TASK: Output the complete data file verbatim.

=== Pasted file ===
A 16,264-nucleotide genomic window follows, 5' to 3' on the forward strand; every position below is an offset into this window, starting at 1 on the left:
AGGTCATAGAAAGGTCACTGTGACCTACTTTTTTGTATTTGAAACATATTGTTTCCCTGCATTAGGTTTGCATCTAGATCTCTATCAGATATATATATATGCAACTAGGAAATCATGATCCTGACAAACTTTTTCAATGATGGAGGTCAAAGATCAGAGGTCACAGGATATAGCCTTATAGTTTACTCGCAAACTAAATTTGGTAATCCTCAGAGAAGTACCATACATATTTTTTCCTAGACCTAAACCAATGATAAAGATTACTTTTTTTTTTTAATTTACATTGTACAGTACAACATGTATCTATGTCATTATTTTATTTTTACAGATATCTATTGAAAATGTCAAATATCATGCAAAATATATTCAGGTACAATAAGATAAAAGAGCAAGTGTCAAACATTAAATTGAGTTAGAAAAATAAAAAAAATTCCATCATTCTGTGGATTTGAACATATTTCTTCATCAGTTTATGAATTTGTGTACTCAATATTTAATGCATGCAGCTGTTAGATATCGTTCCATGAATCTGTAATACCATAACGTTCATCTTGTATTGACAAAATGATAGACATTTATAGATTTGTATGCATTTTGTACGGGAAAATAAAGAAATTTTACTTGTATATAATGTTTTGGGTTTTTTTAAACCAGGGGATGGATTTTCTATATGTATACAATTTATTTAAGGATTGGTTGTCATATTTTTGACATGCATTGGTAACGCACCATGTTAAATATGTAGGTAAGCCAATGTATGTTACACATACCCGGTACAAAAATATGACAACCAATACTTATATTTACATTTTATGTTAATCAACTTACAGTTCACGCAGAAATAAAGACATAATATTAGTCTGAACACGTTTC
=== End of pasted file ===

A 16,264-nucleotide genomic window follows, 5' to 3' on the forward strand; every position below is an offset into this window, starting at 1 on the left:
AGGTCATAGAAAGGTCACTGTGACCTACTTTTTTGTATTTGAAACATATTGTTTCCCTGCATTAGGTTTGCATCTAGATCTCTATCAGATATATATATATGCAACTAGGAAATCATGATCCTGACAAACTTTTTCAATGATGGAGGTCAAAGATCAGAGGTCACAGGATATAGCCTTATAGTTTACTCGCAAACTAAATTTGGTAATCCTCAGAGAAGTACCATACATATTTTTTCCTAGACCTAAACCAATGATAAAGATTACTTTTTTTTTTTAATTTACATTGTACAGTACAACATGTATCTATGTCATTATTTTATTTTTACAGATATCTATTGAAAATGTCAAATATCATGCAAAATATATTCAGGTACAATAAGATAAAAGAGCAAGTGTCAAACATTAAATTGAGTTAGAAAAATAAAAAAAATTCCATCATTCTGTGGATTTGAACATATTTCTTCATCAGTTTATGAATTTGTGTACTCAATATTTAATGCATGCAGCTGTTAGATATCGTTCCATGAATCTGTAATACCATAACGTTCATCTTGTATTGACAAAATGATAGACATTTATAGATTTGTATGCATTTTGTACGGGAAAATAAAGAAATTTTACTTGTATATAATGTTTTGGGTTTTTTTAAACCAGGGGATGGATTTTCTATATGTATACAATTTATTTAAGGATTGGTTGTCATATTTTTGACATGCATTGGTAACGCACCATGTTAAATATGTAGGTAAGCCAATGTATGTTACACATACCCGGTACAAAAATATGACAACCAATACTTATATTTACATTTTATGTTAATCAACTTACAGTTCACGCAGAAATAAAGACATAATATTAGTCTGAACACGTTTC